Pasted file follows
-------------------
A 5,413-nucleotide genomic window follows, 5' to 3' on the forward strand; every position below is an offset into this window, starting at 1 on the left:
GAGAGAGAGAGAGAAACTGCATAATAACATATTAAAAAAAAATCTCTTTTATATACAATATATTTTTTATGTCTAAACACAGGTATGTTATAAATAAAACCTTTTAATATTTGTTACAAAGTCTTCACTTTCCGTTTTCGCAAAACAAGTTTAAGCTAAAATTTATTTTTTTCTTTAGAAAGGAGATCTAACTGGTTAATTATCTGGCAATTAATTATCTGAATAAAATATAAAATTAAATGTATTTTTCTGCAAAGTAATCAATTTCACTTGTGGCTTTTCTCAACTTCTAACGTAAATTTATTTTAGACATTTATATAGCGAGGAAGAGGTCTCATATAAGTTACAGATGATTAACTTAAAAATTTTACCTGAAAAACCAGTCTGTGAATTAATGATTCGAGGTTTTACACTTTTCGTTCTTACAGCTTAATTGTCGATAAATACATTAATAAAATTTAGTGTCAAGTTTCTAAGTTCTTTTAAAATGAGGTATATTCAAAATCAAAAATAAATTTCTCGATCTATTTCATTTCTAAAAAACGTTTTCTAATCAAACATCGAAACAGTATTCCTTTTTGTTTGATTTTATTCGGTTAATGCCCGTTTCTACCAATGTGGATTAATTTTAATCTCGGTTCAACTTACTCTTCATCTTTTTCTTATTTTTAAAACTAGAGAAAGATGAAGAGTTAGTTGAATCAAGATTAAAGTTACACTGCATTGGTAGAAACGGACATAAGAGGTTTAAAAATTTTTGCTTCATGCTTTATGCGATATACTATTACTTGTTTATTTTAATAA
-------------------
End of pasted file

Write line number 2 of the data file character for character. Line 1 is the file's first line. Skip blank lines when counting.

GAGAGAGAGAGAGAAACTGCATAATAACATATTAAAAAAAAATCTCTTTTATATACAATATATTTTTTATGTCTAAACACAGGTATGTTATAAATAAAACCTTTTAATATTTGTTACAAAGTCTTCACTTTCCGTTTTCGCAAAACAAGTTTAAGCTAAAATTTATTTTTTTCTTTAGAAAGGAGATCTAACTGGTTAATTATCTGGCAATTAATTATCTGAATAAAATATAAAATTAAATGTATTTTTCTGCAAAGTAATCAATTTCACTTGTGGCTTTTCTCAACTTCTAACGTAAATTTATTTTAGACATTTATATAGCGAGGAAGAGGTCTCATATAAGTTACAGATGATTAACTTAAAAATTTTACCTGAAAAACCAGTCTGTGAATTAATGATTCGAGGTTTTACACTTTTCGTTCTTACAGCTTAATTGTCGATAAATACATTAATAAAATTTAGTGTCAAGTTTCTAAGTTCTTTTAAAATGAGGTATATTCAAAATCAAAAATAAATTTCTCGATCTATTTCATTTCTAAAAAACGTTTTCTAATCAAACATCGAAACAGTATTCCTTTTTGTTTGATTTTATTCGGTTAATGCCCGTTTCTACCAATGTGGATTAATTTTAATCTCGGTTCAACTTACTCTTCATCTTTTTCTTATTTTTAAAACTAGAGAAAGATGAAGAGTTAGTTGAATCAAGATTAAAGTTACACTGCATTGGTAGAAACGGACATAAGAGGTTTAAAAATTTTTGCTTCATGCTTTATGCGATATACTATTACTTGTTTATTTTAATAA